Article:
US Boy Scouts approves allowing gay adults as leaders
Big step toward dismantling policy that has caused deep rifts in 105-year-old organisation
Boy Scouts participating in New York’s Gay Pride parade last month. Photograph: James Estrin/The New York Times
The Boy Scouts of America executive committee has unanimously approved allowing gay adults to serve as leaders, in a major step toward dismantling a policy that has caused deep rifts in the 105-year-old organisation.
The group’s national executive board will meet to ratify the resolution on July 27th, the Boy Scouts said in a statement.
“This resolution will allow chartered organisations to select adult leaders without regard to sexual orientation, continuing scouting’s long-standing policy of chartered organisations selecting their leaders,” it said.
The resolution approved by the committee on Friday follows a US supreme court ruling in June to allow same-sex marriage nationwide and a call in May from the Boy Scouts president, former US defence secretary Robert Gates, who said the ban on gay leadership needed to change.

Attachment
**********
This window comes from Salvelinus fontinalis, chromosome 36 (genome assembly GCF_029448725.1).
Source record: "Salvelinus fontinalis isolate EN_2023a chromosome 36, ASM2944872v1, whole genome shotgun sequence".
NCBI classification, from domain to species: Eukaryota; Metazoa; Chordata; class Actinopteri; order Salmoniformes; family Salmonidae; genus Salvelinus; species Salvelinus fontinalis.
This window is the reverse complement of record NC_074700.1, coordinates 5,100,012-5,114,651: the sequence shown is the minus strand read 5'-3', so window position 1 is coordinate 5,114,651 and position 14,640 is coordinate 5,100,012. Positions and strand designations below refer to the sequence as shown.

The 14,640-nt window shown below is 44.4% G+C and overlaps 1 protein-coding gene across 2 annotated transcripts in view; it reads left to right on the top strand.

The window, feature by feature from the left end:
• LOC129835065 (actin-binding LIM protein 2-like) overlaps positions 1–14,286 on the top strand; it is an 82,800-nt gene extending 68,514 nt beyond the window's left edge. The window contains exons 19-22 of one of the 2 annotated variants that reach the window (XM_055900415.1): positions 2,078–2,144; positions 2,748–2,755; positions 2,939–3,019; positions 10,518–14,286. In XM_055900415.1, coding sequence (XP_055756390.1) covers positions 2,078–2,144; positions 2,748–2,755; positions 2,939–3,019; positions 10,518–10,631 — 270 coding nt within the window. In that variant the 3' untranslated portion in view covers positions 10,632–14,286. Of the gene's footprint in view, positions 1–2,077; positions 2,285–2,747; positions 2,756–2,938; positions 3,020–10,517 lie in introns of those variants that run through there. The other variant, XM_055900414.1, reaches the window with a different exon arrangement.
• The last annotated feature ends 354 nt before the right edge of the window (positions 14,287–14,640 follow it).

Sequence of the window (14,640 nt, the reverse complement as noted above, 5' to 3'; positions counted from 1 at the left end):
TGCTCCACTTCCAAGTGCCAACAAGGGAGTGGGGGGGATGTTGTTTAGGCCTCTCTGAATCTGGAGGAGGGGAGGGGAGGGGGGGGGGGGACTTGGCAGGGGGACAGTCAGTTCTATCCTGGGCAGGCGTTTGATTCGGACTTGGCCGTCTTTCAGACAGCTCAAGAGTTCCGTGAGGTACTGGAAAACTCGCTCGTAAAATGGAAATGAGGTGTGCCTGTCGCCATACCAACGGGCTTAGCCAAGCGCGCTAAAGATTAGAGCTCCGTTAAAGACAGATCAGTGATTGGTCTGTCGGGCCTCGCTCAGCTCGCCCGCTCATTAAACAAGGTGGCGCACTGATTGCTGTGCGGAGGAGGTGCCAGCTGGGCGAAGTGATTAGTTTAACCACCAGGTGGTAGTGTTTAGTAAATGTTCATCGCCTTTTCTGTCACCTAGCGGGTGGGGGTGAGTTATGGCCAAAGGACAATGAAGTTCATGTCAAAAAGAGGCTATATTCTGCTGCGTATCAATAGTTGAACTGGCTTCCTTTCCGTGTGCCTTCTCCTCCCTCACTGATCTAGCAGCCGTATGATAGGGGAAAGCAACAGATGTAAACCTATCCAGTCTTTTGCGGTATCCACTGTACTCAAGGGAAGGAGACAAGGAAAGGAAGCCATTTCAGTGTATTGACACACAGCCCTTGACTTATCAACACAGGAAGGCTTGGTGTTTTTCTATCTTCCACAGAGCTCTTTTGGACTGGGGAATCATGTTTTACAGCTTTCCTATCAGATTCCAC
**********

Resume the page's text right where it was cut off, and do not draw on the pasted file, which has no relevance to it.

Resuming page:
The Boy Scouts said in the statement the move reflected “the rapid changes in society and increasing legal challenges at the federal, state and local levels”.
The announcement was welcomed by an activist seeking an end to the long-standing policy.
“The Boy Scouts of America’s ban on gay adults has stood as a towering example of explicit, institutional homophobia in one of America’s most important and recognisable civic organisations,” said Zach Wahls, an eagle scout and executive director of Scouts for Equality.
The Irving, Texas-based organisation lifted its ban on gay youth in 2013 but continues to prohibit the participation of openly gay adults. The selection last year of Mr Gates as president of the Boy Scouts was seen as an opportunity to revisit the policy.
Mr Gates, as secretary of defence, helped end the “Don’t Ask, Don’t Tell” policy that barred openly gay individuals from serving in the military.
Earlier, corporate sponsors such as Lockheed Martin and Intel dropped funding from the Boy Scouts in protest at policies considered discriminatory. – (Reuters)